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Why do public colleges admit more from in state?

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Replies to: Why do public colleges admit more from in state?

  • GumbymomGumbymom Forum Champion UC Posts: 26,989 Forum Champion
    Regarding the comment about CA UC's. Yes, it may be easier to get into a UC from OOS, but less OOS applicants apply so less competition vs in-state, Also there are higher requirements for OOS applicants vs in-state, so average GPA and test dcores tend to be higher than In-state.
  • UWfromCAUWfromCA Registered User Posts: 1,345 Senior Member
    OOS yield is also an important factor for the UCs:

    "Because the yield rate of domestic nonresident admits tends to be lower than for California resident admits, a campus must admit proportionally more domestic nonresident applicants to achieve a target for actual enrollees."

    http://senate.universityofcalifornia.edu/committees/boars/documents/BOARS2014CompareFavorablyReport.pdf

    And for other public universities such as UWashington:

    http://www.seattletimes.com/seattle-news/education/uw-gains-record-freshman-class-exceeds-expectations/
  • billcshobillcsho Registered User Posts: 18,405 Senior Member
    edited September 2015
    Think about the population of California. There are simply way many more in state students than OOS students applying to UC. A higher admission rate for OOS does not mean it is easier to be admitted with the same credential as they are mostly self selected (financially and academically).
  • UWfromCAUWfromCA Registered User Posts: 1,345 Senior Member
    ^ Yes, for those reasons it's apparent why the stats of the average OOS applicant are higher.
  • billcshobillcsho Registered User Posts: 18,405 Senior Member
    The in state yield rate for most, if not all, public schools (not just UC) would be higher than the OOS. The lower cost, more eligible aids, and proximity to family are just some of the factors for that. While one variable factor is the proportion of OOS student in each school. There are public universities that admit >90% in state students while there are also schools that admit more than 40% OOS students. Obviously, the admission rate is related to the size of applicant pool and the seats available.
  • LBad96LBad96 Registered User Posts: 3,499 Senior Member
    @lostaccount NJ is an even better example. At least NY kids have fantastic private schools as viable options. We only have Princeton, TCNJ, and Stevens.
  • lostaccountlostaccount Registered User Posts: 5,409 Senior Member
    edited September 2015
    In terms of the California schools, well they are second to none in terms of state schools. By any measure, as a system it just has no rival. They are not hurting for applicants. They don't need to worry about attracting OOS. And it is not just that the Ca population is large so they get applicants. No, they are outstanding. So they attract many OOS students due to being such great schools. Consider how many top most "best" university lists. What a string of great schools UC-Berkeley, LA, San Diego, Davis, Santa Barbara, Irvine! Wow.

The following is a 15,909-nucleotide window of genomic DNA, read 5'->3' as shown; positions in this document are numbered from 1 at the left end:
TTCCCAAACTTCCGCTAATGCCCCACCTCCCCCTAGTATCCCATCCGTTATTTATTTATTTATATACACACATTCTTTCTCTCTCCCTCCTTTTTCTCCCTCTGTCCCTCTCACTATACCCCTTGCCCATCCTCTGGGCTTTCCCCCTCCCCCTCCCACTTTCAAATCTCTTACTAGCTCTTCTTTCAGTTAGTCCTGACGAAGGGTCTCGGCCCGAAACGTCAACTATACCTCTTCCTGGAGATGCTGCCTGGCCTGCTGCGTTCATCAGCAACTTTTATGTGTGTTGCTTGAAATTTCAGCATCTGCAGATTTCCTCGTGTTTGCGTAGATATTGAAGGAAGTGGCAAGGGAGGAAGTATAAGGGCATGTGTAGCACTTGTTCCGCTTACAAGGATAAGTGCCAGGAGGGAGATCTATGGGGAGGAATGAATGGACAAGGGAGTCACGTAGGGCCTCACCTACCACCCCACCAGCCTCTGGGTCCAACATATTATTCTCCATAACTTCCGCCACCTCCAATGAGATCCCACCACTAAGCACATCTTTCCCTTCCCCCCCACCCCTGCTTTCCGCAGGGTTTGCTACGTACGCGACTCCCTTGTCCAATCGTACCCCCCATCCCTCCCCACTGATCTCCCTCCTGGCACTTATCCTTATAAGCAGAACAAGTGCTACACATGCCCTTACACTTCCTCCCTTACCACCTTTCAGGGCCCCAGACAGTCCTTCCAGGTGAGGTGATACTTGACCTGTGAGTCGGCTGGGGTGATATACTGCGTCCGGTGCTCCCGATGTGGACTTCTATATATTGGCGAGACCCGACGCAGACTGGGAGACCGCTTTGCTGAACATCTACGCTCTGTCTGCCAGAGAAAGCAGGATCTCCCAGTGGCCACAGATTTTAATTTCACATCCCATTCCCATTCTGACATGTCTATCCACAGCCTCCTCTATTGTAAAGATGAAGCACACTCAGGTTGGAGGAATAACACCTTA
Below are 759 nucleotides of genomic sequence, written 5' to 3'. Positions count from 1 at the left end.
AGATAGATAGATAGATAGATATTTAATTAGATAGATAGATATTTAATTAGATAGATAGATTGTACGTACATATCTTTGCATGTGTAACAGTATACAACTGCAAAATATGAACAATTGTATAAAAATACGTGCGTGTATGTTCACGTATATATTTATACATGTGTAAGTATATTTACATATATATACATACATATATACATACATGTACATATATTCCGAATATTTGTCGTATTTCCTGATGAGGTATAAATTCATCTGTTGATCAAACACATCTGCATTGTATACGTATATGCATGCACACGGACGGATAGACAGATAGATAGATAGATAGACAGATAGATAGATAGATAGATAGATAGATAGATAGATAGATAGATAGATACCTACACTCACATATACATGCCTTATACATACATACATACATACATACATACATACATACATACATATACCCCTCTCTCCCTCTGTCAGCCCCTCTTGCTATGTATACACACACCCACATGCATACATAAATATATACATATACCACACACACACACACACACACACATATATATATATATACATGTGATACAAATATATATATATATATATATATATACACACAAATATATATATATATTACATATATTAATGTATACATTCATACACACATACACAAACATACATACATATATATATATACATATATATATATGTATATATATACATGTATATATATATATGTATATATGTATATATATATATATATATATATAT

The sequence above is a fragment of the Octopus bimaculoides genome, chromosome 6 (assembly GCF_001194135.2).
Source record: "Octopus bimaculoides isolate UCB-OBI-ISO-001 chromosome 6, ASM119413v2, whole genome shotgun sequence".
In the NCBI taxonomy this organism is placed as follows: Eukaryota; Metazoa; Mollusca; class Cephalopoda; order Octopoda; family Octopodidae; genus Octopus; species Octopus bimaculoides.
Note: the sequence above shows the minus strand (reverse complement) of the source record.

LBad96, Does it really matter if the private schools are in NY or NJ-since OOS tuition at private schools is not higher than in state and NJ and NY are close.
  • GMTplus7GMTplus7 Registered User Posts: 14,567 Senior Member
    @LBad96
    At least NY kids have fantastic private schools as viable options. We only have Princeton, TCNJ, and Stevens.

    Is there something physically barring you from driving a few minutes over the NJ state line to consider private universities in adjacent neighboring states?

    It's not like NJ is the size of Wyoming. ...

  • LBad96LBad96 Registered User Posts: 3,499 Senior Member
    @lostaccount it matters because those schools are good. NJ sucks.

    @GMTplus7 considering the fact that I currently go to school in North Carolina, I am currently unable to go to any state that neighbors NJ. My second choice school was in Connecticut, my fourth was on LI, and my safety was in my home state.
  • albert69albert69 Registered User Posts: 3,247 Senior Member
    This is like asking why food banks give away food, when they could make more money by selling the food.

    That's the whole point of them.

    Very true analogy, though even in-state tuition rates aren't exactly in the "giveaway" category.
  • GMTplus7GMTplus7 Registered User Posts: 14,567 Senior Member
    @GMTplus7 considering the fact that I currently go to school in North Carolina, I am currently unable to go to any state that neighbors NJ. My second choice school was in Connecticut, my fourth was on LI, and my safety was in my home state

    We're int'l, so as far as I'm concerned NJ and NC are a stone's throw apart.

This discussion has been closed.